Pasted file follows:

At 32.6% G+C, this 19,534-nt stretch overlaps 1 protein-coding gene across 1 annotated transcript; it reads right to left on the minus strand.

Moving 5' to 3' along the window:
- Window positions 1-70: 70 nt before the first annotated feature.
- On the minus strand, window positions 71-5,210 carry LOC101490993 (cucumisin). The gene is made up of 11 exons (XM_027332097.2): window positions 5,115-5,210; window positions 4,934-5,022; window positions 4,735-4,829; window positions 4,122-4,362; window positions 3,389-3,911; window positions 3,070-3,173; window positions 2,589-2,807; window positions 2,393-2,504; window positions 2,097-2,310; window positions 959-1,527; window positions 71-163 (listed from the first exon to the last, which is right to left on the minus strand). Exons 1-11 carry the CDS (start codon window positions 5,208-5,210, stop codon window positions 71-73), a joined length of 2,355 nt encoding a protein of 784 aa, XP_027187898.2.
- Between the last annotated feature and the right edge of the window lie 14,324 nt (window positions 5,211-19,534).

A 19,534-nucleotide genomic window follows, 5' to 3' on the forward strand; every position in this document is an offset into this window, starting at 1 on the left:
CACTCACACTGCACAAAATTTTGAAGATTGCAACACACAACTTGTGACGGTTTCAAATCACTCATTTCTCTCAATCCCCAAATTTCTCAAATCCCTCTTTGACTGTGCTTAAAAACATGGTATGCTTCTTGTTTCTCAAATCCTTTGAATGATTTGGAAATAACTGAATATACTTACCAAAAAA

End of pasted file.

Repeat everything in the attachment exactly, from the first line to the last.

At 32.6% G+C, this 19,534-nt stretch overlaps 1 protein-coding gene across 1 annotated transcript; it reads right to left on the minus strand.

Moving 5' to 3' along the window:
- Window positions 1-70: 70 nt before the first annotated feature.
- On the minus strand, window positions 71-5,210 carry LOC101490993 (cucumisin). The gene is made up of 11 exons (XM_027332097.2): window positions 5,115-5,210; window positions 4,934-5,022; window positions 4,735-4,829; window positions 4,122-4,362; window positions 3,389-3,911; window positions 3,070-3,173; window positions 2,589-2,807; window positions 2,393-2,504; window positions 2,097-2,310; window positions 959-1,527; window positions 71-163 (listed from the first exon to the last, which is right to left on the minus strand). Exons 1-11 carry the CDS (start codon window positions 5,208-5,210, stop codon window positions 71-73), a joined length of 2,355 nt encoding a protein of 784 aa, XP_027187898.2.
- Between the last annotated feature and the right edge of the window lie 14,324 nt (window positions 5,211-19,534).

A 19,534-nucleotide genomic window follows, 5' to 3' on the forward strand; every position in this document is an offset into this window, starting at 1 on the left:
CACTCACACTGCACAAAATTTTGAAGATTGCAACACACAACTTGTGACGGTTTCAAATCACTCATTTCTCTCAATCCCCAAATTTCTCAAATCCCTCTTTGACTGTGCTTAAAAACATGGTATGCTTCTTGTTTCTCAAATCCTTTGAATGATTTGGAAATAACTGAATATACTTACCAAAAAA